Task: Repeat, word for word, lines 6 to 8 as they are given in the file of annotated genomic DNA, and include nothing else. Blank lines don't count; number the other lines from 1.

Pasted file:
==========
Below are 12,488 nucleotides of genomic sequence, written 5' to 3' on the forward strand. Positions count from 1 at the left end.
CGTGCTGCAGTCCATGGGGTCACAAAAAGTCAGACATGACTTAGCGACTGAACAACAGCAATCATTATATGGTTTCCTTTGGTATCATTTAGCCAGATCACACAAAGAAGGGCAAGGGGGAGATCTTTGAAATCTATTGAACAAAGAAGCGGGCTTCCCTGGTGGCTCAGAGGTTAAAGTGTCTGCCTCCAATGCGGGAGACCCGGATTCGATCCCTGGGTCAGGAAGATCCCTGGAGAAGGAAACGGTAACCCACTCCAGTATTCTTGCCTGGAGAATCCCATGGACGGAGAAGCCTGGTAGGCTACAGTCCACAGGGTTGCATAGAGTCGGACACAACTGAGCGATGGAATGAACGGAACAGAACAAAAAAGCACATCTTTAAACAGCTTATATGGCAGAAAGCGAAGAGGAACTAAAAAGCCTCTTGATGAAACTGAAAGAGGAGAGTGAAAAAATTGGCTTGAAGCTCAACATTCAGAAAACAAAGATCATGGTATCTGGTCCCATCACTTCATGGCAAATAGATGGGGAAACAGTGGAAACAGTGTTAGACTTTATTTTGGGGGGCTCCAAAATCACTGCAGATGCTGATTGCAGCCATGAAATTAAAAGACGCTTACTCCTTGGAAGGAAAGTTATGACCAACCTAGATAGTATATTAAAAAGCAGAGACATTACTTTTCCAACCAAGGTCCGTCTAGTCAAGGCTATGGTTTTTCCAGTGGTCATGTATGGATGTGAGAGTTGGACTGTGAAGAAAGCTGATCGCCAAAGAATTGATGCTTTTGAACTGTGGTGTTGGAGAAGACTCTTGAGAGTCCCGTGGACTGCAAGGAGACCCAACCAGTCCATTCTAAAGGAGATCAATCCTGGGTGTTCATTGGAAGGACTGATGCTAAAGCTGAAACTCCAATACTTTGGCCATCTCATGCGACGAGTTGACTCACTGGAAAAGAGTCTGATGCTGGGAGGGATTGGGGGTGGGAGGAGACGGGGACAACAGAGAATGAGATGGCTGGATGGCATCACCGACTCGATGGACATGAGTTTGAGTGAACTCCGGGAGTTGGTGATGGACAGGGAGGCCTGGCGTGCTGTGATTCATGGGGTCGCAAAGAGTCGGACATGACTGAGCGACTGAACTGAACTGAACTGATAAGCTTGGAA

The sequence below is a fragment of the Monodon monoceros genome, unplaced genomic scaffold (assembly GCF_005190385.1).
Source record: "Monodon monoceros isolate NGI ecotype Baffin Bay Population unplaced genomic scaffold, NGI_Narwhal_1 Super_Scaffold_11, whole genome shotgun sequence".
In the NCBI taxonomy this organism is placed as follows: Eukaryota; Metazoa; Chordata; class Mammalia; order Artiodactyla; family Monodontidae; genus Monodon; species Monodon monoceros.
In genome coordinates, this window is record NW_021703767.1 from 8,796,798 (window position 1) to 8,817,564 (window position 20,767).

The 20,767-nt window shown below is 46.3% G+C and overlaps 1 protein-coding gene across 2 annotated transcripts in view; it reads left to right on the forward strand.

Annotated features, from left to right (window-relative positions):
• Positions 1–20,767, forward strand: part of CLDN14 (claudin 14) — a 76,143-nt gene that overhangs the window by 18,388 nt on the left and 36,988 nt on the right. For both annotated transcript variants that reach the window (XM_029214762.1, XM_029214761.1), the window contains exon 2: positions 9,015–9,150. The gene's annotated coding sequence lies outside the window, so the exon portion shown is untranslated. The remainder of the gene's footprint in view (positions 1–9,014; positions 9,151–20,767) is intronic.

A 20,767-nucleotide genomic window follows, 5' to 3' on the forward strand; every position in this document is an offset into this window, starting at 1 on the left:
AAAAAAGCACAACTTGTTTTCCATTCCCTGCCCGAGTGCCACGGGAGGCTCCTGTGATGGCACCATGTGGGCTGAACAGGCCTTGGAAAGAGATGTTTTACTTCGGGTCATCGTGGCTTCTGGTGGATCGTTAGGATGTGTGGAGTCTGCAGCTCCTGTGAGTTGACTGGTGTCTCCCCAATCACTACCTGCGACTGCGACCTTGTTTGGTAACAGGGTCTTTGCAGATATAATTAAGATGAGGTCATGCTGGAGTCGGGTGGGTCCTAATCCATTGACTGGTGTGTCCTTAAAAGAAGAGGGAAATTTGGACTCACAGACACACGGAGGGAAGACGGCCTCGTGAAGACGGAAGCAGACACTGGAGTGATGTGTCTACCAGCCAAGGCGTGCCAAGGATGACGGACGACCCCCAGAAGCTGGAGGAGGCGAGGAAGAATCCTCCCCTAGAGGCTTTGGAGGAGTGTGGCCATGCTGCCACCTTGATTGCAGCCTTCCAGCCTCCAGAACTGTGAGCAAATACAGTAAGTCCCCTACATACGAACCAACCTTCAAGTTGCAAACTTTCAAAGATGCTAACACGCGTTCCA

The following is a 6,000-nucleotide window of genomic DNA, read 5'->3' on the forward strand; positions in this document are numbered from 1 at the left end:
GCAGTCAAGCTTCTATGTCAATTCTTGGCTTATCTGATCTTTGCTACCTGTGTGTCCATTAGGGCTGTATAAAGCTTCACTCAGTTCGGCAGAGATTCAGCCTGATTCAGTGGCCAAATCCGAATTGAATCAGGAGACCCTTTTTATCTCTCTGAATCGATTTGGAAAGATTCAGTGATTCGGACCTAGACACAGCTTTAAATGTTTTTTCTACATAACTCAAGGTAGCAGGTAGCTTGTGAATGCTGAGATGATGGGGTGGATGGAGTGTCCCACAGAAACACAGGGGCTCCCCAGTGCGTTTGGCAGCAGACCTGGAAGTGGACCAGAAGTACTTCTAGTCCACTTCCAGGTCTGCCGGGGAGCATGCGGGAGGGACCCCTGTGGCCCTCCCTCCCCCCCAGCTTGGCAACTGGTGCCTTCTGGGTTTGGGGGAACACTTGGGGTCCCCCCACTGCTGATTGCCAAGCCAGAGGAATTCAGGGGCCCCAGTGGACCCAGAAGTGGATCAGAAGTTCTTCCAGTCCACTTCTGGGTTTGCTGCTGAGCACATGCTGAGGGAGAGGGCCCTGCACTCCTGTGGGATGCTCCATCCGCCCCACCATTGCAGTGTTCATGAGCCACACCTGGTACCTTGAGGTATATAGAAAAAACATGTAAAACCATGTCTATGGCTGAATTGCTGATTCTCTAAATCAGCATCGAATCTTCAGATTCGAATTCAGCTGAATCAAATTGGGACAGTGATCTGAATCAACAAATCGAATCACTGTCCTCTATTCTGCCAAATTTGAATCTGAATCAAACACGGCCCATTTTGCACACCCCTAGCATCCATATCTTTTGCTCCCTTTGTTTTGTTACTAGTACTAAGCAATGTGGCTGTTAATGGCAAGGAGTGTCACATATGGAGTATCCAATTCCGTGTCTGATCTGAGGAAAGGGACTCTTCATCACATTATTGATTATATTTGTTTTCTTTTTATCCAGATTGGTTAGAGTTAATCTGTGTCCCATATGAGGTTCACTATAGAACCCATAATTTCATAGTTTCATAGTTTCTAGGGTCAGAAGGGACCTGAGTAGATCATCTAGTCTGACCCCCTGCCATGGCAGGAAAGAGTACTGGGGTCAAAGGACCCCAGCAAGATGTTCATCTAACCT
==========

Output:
In genome coordinates, this window is record NW_021703767.1 from 8,796,798 (window position 1) to 8,817,564 (window position 20,767).

The 20,767-nt window shown below is 46.3% G+C and overlaps 1 protein-coding gene across 2 annotated transcripts in view; it reads left to right on the forward strand.

Annotated features, from left to right (window-relative positions):